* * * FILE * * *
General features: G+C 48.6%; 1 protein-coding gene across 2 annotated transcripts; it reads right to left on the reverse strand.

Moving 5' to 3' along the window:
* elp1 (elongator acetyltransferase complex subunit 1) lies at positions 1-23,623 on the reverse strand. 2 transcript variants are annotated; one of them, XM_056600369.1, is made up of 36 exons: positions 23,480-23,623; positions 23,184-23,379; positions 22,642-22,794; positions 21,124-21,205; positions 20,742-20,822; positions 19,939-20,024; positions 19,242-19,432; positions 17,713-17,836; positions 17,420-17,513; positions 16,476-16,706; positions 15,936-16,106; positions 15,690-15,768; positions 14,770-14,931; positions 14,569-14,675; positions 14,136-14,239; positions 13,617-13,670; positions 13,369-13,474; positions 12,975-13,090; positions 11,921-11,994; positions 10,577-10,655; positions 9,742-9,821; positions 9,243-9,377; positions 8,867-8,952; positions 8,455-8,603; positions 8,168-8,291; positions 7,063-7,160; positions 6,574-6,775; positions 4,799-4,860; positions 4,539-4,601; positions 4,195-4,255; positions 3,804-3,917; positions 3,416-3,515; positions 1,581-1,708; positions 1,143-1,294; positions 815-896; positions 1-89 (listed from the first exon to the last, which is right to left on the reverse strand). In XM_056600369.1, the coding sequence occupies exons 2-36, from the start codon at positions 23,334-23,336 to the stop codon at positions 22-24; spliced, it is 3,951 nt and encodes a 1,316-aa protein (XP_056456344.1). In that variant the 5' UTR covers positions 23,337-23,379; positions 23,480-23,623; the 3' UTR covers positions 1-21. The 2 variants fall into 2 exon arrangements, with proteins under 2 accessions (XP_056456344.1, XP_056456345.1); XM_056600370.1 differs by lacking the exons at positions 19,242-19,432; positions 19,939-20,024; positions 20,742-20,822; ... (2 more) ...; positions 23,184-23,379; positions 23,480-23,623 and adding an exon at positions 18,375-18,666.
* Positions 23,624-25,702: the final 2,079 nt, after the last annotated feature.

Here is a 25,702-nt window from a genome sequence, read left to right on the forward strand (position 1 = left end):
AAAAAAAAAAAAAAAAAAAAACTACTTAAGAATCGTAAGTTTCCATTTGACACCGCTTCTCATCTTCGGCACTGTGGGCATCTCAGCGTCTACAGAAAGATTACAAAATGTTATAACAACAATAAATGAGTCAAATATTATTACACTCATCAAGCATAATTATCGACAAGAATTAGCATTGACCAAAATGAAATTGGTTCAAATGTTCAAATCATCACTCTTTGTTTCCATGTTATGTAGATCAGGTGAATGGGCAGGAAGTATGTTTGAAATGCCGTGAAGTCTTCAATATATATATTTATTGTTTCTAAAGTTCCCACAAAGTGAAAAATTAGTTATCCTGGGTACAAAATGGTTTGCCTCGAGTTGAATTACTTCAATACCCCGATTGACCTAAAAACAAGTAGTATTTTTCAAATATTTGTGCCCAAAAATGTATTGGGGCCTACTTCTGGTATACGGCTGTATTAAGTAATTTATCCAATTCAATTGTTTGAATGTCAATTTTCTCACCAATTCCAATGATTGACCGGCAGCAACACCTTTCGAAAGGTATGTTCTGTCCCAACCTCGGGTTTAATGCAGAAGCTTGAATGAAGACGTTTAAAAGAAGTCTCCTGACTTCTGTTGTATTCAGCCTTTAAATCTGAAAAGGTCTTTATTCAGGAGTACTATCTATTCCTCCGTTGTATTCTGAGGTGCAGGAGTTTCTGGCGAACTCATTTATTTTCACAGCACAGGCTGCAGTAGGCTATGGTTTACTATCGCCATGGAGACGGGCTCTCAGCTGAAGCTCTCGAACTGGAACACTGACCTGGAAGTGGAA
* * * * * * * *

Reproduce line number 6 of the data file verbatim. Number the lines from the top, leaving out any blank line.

AAAAAAAAAAAAAAAAAAAAACTACTTAAGAATCGTAAGTTTCCATTTGACACCGCTTCTCATCTTCGGCACTGTGGGCATCTCAGCGTCTACAGAAAGATTACAAAATGTTATAACAACAATAAATGAGTCAAATATTATTACACTCATCAAGCATAATTATCGACAAGAATTAGCATTGACCAAAATGAAATTGGTTCAAATGTTCAAATCATCACTCTTTGTTTCCATGTTATGTAGATCAGGTGAATGGGCAGGAAGTATGTTTGAAATGCCGTGAAGTCTTCAATATATATATTTATTGTTTCTAAAGTTCCCACAAAGTGAAAAATTAGTTATCCTGGGTACAAAATGGTTTGCCTCGAGTTGAATTACTTCAATACCCCGATTGACCTAAAAACAAGTAGTATTTTTCAAATATTTGTGCCCAAAAATGTATTGGGGCCTACTTCTGGTATACGGCTGTATTAAGTAATTTATCCAATTCAATTGTTTGAATGTCAATTTTCTCACCAATTCCAATGATTGACCGGCAGCAACACCTTTCGAAAGGTATGTTCTGTCCCAACCTCGGGTTTAATGCAGAAGCTTGAATGAAGACGTTTAAAAGAAGTCTCCTGACTTCTGTTGTATTCAGCCTTTAAATCTGAAAAGGTCTTTATTCAGGAGTACTATCTATTCCTCCGTTGTATTCTGAGGTGCAGGAGTTTCTGGCGAACTCATTTATTTTCACAGCACAGGCTGCAGTAGGCTATGGTTTACTATCGCCATGGAGACGGGCTCTCAGCTGAAGCTCTCGAACTGGAACACTGACCTGGAAGTGGAA